followed Mr. Tully, who had offered to show them the best fishing on that
part of the river.

Mr. Tully explained to his wife and daughter, as the latter placed the
dinner on the table, that three of the strangers were the engineers from
the railroad camp at Moor's Bridge, and the fourth was a packer and
teamster from the same camp; that they were all going up the river to look
at timber, and wanted a little sport by the way. They had expected to keep
on the other side of the river, but seeing the ranch on the opposite shore,
with wheel-tracks going down to the water, they had concluded to try the
ford and the fishing and ask for a night's accommodation.

"They don't want we should put ourselves out any. They're used to roughin'
it, they say. If you can git together somethin' to feed 'em on, mother,
they say they'd as soon sleep on the straw in the barn as anywheres else."

"There's plenty to eat, such as it is, but Ruth Mary'll have it all to do.
I can't be on my feet." Mrs. Tully spoke in a depressed tone, but to her
no less than to her husband was this little break welcome in the monotony
of their life in the hills, even though it brought with it a more vivid
consciousness of the family circumstances, and a review of them in the
light of former standards of comfort and gentility: for Mrs. Tully had been
a woman of some social pretensions, in the small Eastern village where she
was born. To all that to her guests made the unique charm of her present
home she had grown callous, if she had ever felt it at all, while dwelling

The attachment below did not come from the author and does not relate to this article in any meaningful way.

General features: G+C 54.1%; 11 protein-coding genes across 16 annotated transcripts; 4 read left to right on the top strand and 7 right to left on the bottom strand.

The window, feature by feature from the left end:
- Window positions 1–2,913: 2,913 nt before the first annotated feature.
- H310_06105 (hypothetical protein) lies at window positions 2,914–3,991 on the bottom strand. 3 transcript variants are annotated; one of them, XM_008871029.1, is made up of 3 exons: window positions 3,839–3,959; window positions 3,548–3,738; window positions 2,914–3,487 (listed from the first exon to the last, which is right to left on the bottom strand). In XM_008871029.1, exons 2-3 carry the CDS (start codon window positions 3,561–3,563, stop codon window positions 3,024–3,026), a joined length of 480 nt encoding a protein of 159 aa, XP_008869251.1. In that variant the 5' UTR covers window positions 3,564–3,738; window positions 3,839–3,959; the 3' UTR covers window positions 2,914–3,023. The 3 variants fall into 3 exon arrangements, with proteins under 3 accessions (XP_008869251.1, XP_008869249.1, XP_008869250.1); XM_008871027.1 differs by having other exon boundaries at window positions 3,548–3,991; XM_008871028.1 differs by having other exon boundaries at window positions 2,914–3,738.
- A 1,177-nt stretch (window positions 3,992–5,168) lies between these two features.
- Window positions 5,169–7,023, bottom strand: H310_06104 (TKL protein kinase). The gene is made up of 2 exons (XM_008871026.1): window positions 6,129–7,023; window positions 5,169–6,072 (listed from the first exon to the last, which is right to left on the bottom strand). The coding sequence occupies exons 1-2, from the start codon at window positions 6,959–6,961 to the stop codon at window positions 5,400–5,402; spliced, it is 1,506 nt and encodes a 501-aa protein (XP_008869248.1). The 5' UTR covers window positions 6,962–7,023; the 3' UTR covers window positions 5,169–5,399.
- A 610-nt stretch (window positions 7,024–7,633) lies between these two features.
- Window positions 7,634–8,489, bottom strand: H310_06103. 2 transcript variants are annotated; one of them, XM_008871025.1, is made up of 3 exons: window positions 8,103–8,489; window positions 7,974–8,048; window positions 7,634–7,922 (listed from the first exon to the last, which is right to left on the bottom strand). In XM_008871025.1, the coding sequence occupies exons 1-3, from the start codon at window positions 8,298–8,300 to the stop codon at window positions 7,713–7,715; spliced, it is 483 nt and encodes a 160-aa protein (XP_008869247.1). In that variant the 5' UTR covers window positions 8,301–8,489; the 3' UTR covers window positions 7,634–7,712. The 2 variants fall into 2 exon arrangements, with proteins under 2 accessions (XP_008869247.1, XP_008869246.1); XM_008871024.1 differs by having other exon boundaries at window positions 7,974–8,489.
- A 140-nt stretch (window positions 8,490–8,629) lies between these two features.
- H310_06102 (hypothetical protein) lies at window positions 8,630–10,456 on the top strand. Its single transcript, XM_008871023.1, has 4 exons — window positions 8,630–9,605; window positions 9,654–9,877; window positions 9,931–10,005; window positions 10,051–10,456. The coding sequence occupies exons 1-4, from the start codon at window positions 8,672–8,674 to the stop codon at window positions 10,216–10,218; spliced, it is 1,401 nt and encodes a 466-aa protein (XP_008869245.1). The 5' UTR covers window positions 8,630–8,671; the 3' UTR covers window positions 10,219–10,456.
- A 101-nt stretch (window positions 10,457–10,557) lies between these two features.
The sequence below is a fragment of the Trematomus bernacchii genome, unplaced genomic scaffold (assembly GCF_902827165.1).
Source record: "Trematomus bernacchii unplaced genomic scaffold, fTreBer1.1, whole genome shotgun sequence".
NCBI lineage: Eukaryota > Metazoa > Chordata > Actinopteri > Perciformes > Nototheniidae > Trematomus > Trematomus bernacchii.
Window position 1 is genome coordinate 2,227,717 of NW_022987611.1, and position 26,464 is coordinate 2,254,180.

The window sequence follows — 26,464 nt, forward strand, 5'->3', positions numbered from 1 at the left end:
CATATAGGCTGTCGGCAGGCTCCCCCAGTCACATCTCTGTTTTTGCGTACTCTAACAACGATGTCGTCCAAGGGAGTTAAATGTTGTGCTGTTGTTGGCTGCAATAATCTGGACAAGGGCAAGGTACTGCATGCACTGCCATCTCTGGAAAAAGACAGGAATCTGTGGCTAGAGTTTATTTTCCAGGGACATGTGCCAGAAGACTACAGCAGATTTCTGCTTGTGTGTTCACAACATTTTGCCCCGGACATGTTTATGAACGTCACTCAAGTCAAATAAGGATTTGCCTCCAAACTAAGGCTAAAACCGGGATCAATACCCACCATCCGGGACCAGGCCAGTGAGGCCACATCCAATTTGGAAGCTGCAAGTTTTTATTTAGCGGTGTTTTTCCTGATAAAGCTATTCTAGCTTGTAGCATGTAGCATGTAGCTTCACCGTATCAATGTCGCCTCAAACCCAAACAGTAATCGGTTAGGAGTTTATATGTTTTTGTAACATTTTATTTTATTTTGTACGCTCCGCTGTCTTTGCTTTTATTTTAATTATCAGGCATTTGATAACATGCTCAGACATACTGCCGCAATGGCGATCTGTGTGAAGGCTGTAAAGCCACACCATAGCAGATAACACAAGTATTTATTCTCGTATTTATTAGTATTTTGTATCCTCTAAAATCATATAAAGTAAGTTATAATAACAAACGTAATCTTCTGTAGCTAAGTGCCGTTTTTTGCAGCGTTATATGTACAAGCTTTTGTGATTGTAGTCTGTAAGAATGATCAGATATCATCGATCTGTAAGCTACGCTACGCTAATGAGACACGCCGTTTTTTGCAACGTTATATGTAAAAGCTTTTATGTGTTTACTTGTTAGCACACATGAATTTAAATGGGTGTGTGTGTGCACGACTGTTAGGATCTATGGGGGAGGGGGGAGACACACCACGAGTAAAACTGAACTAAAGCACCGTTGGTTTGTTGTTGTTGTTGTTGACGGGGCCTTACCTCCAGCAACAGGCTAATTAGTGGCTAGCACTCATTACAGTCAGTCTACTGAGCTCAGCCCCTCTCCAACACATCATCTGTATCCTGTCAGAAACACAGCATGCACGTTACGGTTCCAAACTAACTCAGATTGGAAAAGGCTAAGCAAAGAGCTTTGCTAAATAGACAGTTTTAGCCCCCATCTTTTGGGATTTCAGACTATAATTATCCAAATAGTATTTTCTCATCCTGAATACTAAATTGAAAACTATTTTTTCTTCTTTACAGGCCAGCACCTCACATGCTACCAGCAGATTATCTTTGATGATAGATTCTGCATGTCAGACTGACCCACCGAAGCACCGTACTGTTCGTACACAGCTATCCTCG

with an incurable regret upon the neatly painted houses and fenced
door-yards, the gatherings of women in their best clothes in primly
furnished parlors on summer afternoons, the church-going, the passing in
the street, and, more than all, the housekeeping conveniences she had been
used to, accumulated through many years' occupancy of the same house.

"Seems as though I hadn't any ambition left," she often complained to her
daughter. "There's nothin' here to do with, and nobody to do for. The most
of the folks we ever see wouldn't know sour-dough bread from salt-risin',
and as for dressin' up, I might keep the same clothes on from Fourth July
till Christmas--your father'd never know."

But Ruth Mary was haunted by no fleshpots of the past. As she dressed the
chickens and mixed the biscuit for supper, she paused often in her work
and looked towards the high pastures with the pale brown lights and purple
shadows on them, rolling away and rising towards the great timbered ridges,
and these lifting here and there along their profiles a treeless peak or
bare divide into the regions above vegetation. She had no misgivings about
her home. Fences would not have improved her father's vast lawn, to her
mind, or white paint the low-browed front of his dwelling; nor did she feel
the want of a stair-carpet and a parlor-organ. She was sure that they,
the strangers, had never seen anything more lovely than her beloved river
dancing down between the hills, tripping over rapids, wrinkling over